While the recent loosening of COVID-19 restrictions in Southern Illinois has inspired some basketball programs to hold daily practices, the Illinois Department of Public Health and the Governor’s Office still list basketball as a high-risk sport.
That prevents games from being played, a status that the Illinois Basketball Coaches Association would like to change sooner instead of later.
In a letter the organization posted to Twitter on Tuesday, the IBCA is asking IDPH and Gov. J.B. Pritzker to allow high school basketball to be played this winter. The coaches feel that their student-athletes can safely play and practice, citing that other states are conducting basketball seasons with little interruption.
“The clock is ticking and the calendar is working against us,” said the IBCA statement. “We truly believe that we can, with your trust and support, provide young people with the same athletic opportunities so many states are currently offering.
“Opening up sports and allowing student-athletes the opportunity to play basketball and compete against other schools with their teammates would give them a tremendous outlet. Now is the time to allow interscholastic basketball and every other sport in our state.”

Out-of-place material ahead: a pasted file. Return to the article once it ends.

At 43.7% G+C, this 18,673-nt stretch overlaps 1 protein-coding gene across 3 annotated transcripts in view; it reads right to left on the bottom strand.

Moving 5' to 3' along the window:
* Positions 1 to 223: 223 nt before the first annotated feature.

Southern Illinois, which is considered as Region 5 in the state’s 11 COVID-19 regions, jumped all the way out of Tier 3 to Phase 4 in a 72-hour span from Friday to Monday. That allows low-risk sports like softball and baseball to be played at all levels, according to IDPH metrics, and permits moderate-risk sports such as volleyball and soccer to hold matches within their COVID-19 region.
However, the IHSA is still waiting to get clarification from IDPH as to what schools can do if their COVID-19 region is in Phase 4. Until that happens, it will classify Phase 4 and Tier 1 together, meaning “high-risk” sports like basketball and football can hold practices but not play games.
It's more likely that any clarification will come ahead of a scheduled special meeting of the IHSA Board of Directors on Jan. 27. On that day, it’s expected to issue more specific guidance to schools about drop-dead dates for basketball and football.
Most areas in the state, including Chicago, are still in the more restrictive Tier 3. That level doesn’t allow practice or games for any high school sports, not even low-risk ones like bowling, baseball or softball.
The IHSA held a Zoom meeting with school administrators on Tuesday, but no major action was scheduled to come out of it, according to an IHSA spokesman.